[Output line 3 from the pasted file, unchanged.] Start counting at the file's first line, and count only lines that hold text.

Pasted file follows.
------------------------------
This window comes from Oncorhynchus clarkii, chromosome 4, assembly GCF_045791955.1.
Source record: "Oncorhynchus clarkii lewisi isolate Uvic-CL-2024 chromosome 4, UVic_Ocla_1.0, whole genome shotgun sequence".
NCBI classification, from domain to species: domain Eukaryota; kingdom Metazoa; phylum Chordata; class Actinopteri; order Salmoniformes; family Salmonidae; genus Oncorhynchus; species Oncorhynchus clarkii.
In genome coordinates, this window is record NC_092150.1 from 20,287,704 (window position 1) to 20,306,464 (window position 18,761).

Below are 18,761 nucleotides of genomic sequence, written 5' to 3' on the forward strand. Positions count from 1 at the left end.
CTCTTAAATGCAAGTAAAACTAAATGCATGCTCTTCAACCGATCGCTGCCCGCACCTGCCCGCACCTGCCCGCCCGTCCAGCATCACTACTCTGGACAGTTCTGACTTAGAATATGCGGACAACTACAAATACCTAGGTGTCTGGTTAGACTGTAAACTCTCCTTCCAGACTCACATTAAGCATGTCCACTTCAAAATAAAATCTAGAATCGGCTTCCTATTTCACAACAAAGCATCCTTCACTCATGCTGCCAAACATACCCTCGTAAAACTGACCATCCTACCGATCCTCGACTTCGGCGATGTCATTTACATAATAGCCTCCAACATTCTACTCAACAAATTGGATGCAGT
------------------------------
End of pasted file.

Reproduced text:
NCBI classification, from domain to species: domain Eukaryota; kingdom Metazoa; phylum Chordata; class Actinopteri; order Salmoniformes; family Salmonidae; genus Oncorhynchus; species Oncorhynchus clarkii.